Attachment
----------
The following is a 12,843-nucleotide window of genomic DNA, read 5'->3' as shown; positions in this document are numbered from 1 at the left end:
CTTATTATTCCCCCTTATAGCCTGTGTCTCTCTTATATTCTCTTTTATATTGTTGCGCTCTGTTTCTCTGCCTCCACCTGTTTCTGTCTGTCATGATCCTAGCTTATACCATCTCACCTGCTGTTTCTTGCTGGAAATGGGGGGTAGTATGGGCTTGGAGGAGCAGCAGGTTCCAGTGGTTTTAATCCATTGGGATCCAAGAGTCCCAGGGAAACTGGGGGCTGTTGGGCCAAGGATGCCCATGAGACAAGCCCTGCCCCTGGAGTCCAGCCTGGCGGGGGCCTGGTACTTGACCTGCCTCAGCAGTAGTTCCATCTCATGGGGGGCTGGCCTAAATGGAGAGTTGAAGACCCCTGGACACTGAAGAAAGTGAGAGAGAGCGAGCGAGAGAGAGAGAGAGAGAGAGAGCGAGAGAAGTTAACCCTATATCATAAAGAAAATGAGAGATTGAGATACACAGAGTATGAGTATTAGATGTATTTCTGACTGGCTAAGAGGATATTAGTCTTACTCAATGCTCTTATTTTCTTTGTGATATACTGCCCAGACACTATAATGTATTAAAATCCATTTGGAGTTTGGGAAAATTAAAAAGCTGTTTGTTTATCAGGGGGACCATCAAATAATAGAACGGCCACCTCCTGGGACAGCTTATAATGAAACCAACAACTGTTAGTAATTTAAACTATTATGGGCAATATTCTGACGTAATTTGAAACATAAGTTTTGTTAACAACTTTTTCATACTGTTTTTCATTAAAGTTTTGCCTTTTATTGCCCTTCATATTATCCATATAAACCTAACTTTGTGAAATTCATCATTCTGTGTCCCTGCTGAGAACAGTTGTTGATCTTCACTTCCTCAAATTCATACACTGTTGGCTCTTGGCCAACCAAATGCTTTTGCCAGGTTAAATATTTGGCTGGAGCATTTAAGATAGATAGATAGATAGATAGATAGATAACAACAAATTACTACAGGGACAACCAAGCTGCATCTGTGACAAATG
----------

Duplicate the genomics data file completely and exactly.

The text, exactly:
The following is a 12,843-nucleotide window of genomic DNA, read 5'->3' as shown; positions in this document are numbered from 1 at the left end:
CTTATTATTCCCCCTTATAGCCTGTGTCTCTCTTATATTCTCTTTTATATTGTTGCGCTCTGTTTCTCTGCCTCCACCTGTTTCTGTCTGTCATGATCCTAGCTTATACCATCTCACCTGCTGTTTCTTGCTGGAAATGGGGGGTAGTATGGGCTTGGAGGAGCAGCAGGTTCCAGTGGTTTTAATCCATTGGGATCCAAGAGTCCCAGGGAAACTGGGGGCTGTTGGGCCAAGGATGCCCATGAGACAAGCCCTGCCCCTGGAGTCCAGCCTGGCGGGGGCCTGGTACTTGACCTGCCTCAGCAGTAGTTCCATCTCATGGGGGGCTGGCCTAAATGGAGAGTTGAAGACCCCTGGACACTGAAGAAAGTGAGAGAGAGCGAGCGAGAGAGAGAGAGAGAGAGAGAGCGAGAGAAGTTAACCCTATATCATAAAGAAAATGAGAGATTGAGATACACAGAGTATGAGTATTAGATGTATTTCTGACTGGCTAAGAGGATATTAGTCTTACTCAATGCTCTTATTTTCTTTGTGATATACTGCCCAGACACTATAATGTATTAAAATCCATTTGGAGTTTGGGAAAATTAAAAAGCTGTTTGTTTATCAGGGGGACCATCAAATAATAGAACGGCCACCTCCTGGGACAGCTTATAATGAAACCAACAACTGTTAGTAATTTAAACTATTATGGGCAATATTCTGACGTAATTTGAAACATAAGTTTTGTTAACAACTTTTTCATACTGTTTTTCATTAAAGTTTTGCCTTTTATTGCCCTTCATATTATCCATATAAACCTAACTTTGTGAAATTCATCATTCTGTGTCCCTGCTGAGAACAGTTGTTGATCTTCACTTCCTCAAATTCATACACTGTTGGCTCTTGGCCAACCAAATGCTTTTGCCAGGTTAAATATTTGGCTGGAGCATTTAAGATAGATAGATAGATAGATAGATAGATAACAACAAATTACTACAGGGACAACCAAGCTGCATCTGTGACAAATG